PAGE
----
Cattle producers should begin to think about winter feeding plan

With the winter months coming up, cattle producers should begin thinking about their overall feeding plan and how it may change heading into the winter months.

Going into the winter months, it is important for cattle producers to think about the changes that may be needed to their current feeding plan. (Mikkel Pates / Agweek)

As the region begins to make its way into the treacherous winter months, cattle producers should begin thinking about what the change in weather could mean for their cattle’s nutritional needs and begin preparing for those changes.

“My first piece of advice for producers while we begin to head into these winter months would be for producers to get whatever their winter feed supply is and take samples of that. Take those samples to a forage testing laboratory to see what is in the forage itself and get a nutrient analysis back on what they have available. From there, based on those results, I would encourage producers to work with their local Extension office to help build some rations and to make sure that they have what they need to meet their livestock's nutrient demands,” Rachel Endecott said.

Endecott owns and operates Grey Horse Consulting, a livestock nutrition consulting business that focuses on beef cattle management. She believes it is important to change feeding regimens going into the winter months to ensure healthy livestock, but especially so for cattle that are pregnant.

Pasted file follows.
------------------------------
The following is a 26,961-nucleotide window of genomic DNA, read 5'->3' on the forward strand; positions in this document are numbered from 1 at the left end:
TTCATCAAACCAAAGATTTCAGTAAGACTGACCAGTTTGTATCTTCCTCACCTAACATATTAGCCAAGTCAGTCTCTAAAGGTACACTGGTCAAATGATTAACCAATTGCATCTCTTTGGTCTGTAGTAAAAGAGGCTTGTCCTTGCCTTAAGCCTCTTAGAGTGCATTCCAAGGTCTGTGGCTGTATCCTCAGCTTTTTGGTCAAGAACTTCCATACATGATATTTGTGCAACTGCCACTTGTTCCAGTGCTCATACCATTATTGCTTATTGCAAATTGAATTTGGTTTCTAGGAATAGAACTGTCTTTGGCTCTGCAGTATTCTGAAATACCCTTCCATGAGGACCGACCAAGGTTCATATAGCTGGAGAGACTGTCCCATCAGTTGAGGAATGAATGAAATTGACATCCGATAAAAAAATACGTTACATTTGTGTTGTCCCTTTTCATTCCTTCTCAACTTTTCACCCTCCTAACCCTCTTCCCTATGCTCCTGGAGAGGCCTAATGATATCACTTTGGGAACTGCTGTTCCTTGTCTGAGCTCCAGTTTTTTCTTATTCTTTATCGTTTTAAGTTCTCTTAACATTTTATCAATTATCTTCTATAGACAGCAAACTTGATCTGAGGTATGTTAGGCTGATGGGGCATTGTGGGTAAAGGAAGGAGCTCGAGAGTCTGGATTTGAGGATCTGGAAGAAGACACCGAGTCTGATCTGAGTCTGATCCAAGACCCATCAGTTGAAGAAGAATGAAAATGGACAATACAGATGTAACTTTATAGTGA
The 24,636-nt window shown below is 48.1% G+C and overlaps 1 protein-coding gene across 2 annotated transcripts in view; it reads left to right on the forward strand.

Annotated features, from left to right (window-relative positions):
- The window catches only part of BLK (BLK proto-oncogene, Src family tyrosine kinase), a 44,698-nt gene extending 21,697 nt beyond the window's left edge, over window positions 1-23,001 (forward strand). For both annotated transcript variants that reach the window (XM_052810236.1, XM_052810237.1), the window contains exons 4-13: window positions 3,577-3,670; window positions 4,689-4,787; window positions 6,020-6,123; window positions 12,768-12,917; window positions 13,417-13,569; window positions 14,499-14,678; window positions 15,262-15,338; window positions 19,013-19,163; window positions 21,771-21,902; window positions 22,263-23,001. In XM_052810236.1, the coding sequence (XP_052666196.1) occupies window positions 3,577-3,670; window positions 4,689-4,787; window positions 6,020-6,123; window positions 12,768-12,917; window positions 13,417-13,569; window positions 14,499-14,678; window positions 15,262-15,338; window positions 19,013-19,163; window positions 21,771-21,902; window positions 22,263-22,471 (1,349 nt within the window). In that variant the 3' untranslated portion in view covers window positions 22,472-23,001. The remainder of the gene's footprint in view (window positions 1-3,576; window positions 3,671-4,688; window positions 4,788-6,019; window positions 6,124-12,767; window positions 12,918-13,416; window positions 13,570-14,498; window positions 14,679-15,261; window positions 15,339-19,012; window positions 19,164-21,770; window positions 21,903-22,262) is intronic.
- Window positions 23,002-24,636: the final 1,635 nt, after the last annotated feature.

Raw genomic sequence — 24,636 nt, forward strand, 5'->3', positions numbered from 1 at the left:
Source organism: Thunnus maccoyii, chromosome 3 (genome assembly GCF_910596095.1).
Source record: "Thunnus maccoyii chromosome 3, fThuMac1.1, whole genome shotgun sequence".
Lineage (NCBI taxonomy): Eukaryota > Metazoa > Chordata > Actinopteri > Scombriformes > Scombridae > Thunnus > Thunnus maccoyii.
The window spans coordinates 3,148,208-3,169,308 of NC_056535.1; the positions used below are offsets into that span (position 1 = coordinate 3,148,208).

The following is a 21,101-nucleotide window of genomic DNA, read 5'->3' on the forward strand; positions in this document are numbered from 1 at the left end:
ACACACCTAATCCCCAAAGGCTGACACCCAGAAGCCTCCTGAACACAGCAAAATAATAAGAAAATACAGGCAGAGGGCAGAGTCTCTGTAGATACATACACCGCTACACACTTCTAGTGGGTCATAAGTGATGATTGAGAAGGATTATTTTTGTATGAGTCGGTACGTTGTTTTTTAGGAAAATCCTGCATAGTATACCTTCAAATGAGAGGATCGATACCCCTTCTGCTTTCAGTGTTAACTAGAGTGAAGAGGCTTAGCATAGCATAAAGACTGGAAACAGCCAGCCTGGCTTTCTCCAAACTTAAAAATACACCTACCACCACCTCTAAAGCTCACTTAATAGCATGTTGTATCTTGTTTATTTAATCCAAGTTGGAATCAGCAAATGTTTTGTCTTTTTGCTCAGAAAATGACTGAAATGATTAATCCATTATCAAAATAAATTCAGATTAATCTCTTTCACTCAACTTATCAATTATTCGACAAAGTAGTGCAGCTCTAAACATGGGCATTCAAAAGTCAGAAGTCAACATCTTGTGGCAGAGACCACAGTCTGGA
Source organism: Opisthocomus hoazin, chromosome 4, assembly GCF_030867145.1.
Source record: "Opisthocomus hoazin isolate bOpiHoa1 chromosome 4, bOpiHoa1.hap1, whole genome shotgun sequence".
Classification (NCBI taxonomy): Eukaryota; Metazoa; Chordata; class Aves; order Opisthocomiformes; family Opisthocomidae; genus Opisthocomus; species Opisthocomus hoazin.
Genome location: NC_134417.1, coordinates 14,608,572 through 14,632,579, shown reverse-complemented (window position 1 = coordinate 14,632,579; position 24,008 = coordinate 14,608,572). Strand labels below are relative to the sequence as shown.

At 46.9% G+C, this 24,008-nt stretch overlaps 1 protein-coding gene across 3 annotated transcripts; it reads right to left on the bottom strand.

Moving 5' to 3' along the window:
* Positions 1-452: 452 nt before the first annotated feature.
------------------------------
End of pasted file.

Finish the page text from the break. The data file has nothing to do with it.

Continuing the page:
“There are two things that are going to interact: The weather and the temperature it is outside can really impact nutritional requirements. Then, particularly for pregnant cows or spring calving cows, as we proceed through the winter, their nutrient needs are going to go up as they leave the middle trimester to the third trimester. The calf and the placental fluid is growing at a very rapid pace, so their nutritional needs go up,” Endecott said.

Besides energy and protein, minerals and vitamins also play a vital role in a producers overall feeding plan.


“We know that vitamins and minerals are important, especially for colostrum, that milk that calves are going to get right after birth. So, we are going to want to make sure that those animals are on a solid and mineral nutrition plan to make sure that that colostrum is the highest quality possible, because that is going to set that calf up to have the best immune system possible,” Endecott said.

While colder temperatures normally mean a higher ration of feed per cow, there is one way to help cut down on the rising protein portion: providing shelter.

“It's important to think about cold stress. We have the wind chill chart for a reason. So what the real feel temperature not only impacts us, but also impacts the energy requirements for cattle that are out in that cold. So having a good understanding and a way for those cows to get out of the wind, small things like that can really make an impact on how much feed producers are going to go through in a day because they are trying to eat enough to maintain body temperature. So in those cold spells, it's really important that we do anything we can to provide a little micro-environment for those cows to get out of the wind and get as warm as they can. With the weather conditions we have, that is going to make a difference in the overall feed being fed,” Endecott said.

Emily grew up on a small grains and goat farm in southern Ohio. After graduating from The Ohio State University, she moved to Fargo, North Dakota to pursue a career in ag journalism with Agweek. She enjoys reporting on livestock and local agricultural businesses.
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